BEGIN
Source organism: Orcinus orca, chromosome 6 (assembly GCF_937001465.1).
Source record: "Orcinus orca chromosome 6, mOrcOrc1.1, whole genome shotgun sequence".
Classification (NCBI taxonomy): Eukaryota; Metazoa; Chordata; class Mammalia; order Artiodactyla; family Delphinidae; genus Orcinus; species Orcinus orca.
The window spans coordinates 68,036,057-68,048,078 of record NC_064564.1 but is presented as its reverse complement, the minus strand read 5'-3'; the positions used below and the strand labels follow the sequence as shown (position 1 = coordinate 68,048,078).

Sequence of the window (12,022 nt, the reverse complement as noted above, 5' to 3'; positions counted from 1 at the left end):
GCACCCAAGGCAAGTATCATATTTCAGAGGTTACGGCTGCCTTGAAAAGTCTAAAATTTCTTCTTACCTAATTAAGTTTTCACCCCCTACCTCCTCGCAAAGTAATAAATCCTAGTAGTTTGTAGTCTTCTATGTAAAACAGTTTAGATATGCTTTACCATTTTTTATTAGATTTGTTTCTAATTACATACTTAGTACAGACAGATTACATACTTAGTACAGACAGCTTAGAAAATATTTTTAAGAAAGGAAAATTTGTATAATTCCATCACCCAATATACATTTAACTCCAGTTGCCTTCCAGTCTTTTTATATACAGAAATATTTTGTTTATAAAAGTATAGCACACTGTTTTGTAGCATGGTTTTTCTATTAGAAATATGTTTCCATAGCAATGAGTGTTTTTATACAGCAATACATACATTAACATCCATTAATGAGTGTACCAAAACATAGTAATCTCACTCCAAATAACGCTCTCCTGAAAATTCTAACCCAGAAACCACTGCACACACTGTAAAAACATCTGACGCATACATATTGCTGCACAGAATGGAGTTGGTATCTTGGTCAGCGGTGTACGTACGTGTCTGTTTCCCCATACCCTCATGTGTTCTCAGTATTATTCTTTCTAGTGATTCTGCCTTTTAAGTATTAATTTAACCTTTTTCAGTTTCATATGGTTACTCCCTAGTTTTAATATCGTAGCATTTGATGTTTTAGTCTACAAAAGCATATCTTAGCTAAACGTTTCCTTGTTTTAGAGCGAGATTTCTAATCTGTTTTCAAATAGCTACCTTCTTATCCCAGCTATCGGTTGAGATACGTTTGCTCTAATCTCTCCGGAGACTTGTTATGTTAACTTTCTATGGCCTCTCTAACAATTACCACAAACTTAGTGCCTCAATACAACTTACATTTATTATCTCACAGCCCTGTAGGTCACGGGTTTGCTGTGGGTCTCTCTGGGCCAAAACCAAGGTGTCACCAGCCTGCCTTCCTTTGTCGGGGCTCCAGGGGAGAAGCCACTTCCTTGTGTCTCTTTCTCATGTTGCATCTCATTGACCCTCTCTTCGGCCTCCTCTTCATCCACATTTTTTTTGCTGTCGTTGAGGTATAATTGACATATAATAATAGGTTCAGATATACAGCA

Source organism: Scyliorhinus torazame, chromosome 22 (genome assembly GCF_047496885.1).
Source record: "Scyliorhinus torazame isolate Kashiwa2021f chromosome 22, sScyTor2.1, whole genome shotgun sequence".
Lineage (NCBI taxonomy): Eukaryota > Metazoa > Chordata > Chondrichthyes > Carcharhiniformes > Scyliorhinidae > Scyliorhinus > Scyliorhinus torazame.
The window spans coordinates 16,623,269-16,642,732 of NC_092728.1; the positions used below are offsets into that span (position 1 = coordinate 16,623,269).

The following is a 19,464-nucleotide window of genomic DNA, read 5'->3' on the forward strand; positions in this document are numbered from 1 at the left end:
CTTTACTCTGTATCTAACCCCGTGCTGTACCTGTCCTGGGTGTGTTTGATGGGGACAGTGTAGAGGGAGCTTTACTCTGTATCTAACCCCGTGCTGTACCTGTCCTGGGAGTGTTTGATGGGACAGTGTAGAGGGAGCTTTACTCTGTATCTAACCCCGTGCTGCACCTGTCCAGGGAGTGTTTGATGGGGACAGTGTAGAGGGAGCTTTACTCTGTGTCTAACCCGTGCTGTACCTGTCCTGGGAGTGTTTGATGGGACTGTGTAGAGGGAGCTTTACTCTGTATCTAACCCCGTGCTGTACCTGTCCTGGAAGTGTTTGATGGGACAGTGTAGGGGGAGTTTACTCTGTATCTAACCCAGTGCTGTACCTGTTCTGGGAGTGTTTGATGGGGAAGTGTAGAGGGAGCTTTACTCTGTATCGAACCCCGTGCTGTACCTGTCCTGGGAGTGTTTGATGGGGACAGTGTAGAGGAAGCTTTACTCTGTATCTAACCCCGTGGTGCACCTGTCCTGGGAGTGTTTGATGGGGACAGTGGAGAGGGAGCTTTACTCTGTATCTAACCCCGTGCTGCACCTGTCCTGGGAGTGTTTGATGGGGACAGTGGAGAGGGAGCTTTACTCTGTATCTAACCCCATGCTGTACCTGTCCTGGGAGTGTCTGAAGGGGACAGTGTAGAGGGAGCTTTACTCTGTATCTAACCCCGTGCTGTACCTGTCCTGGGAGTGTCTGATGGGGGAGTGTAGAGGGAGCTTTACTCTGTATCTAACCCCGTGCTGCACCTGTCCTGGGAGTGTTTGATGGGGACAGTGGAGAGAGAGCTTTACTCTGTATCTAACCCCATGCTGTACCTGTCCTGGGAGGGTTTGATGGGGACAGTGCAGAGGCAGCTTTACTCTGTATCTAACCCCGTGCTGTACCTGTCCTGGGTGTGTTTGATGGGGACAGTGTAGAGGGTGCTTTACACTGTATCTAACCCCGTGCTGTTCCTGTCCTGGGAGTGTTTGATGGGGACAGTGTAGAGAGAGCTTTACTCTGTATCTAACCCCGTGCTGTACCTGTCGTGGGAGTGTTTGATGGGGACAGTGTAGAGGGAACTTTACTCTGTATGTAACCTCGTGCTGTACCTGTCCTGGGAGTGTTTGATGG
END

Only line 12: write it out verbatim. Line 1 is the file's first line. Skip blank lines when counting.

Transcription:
CTTTACTCTGTATCTAACCCCGTGCTGTACCTGTCCTGGGTGTGTTTGATGGGGACAGTGTAGAGGGAGCTTTACTCTGTATCTAACCCCGTGCTGTACCTGTCCTGGGAGTGTTTGATGGGACAGTGTAGAGGGAGCTTTACTCTGTATCTAACCCCGTGCTGCACCTGTCCAGGGAGTGTTTGATGGGGACAGTGTAGAGGGAGCTTTACTCTGTGTCTAACCCGTGCTGTACCTGTCCTGGGAGTGTTTGATGGGACTGTGTAGAGGGAGCTTTACTCTGTATCTAACCCCGTGCTGTACCTGTCCTGGAAGTGTTTGATGGGACAGTGTAGGGGGAGTTTACTCTGTATCTAACCCAGTGCTGTACCTGTTCTGGGAGTGTTTGATGGGGAAGTGTAGAGGGAGCTTTACTCTGTATCGAACCCCGTGCTGTACCTGTCCTGGGAGTGTTTGATGGGGACAGTGTAGAGGAAGCTTTACTCTGTATCTAACCCCGTGGTGCACCTGTCCTGGGAGTGTTTGATGGGGACAGTGGAGAGGGAGCTTTACTCTGTATCTAACCCCGTGCTGCACCTGTCCTGGGAGTGTTTGATGGGGACAGTGGAGAGGGAGCTTTACTCTGTATCTAACCCCATGCTGTACCTGTCCTGGGAGTGTCTGAAGGGGACAGTGTAGAGGGAGCTTTACTCTGTATCTAACCCCGTGCTGTACCTGTCCTGGGAGTGTCTGATGGGGGAGTGTAGAGGGAGCTTTACTCTGTATCTAACCCCGTGCTGCACCTGTCCTGGGAGTGTTTGATGGGGACAGTGGAGAGAGAGCTTTACTCTGTATCTAACCCCATGCTGTACCTGTCCTGGGAGGGTTTGATGGGGACAGTGCAGAGGCAGCTTTACTCTGTATCTAACCCCGTGCTGTACCTGTCCTGGGTGTGTTTGATGGGGACAGTGTAGAGGGTGCTTTACACTGTATCTAACCCCGTGCTGTTCCTGTCCTGGGAGTGTTTGATGGGGACAGTGTAGAGAGAGCTTTACTCTGTATCTAACCCCGTGCTGTACCTGTCGTGGGAGTGTTTGATGGGGACAGTGTAGAGGGAACTTTACTCTGTATGTAACCTCGTGCTGTACCTGTCCTGGGAGTGTTTGATGG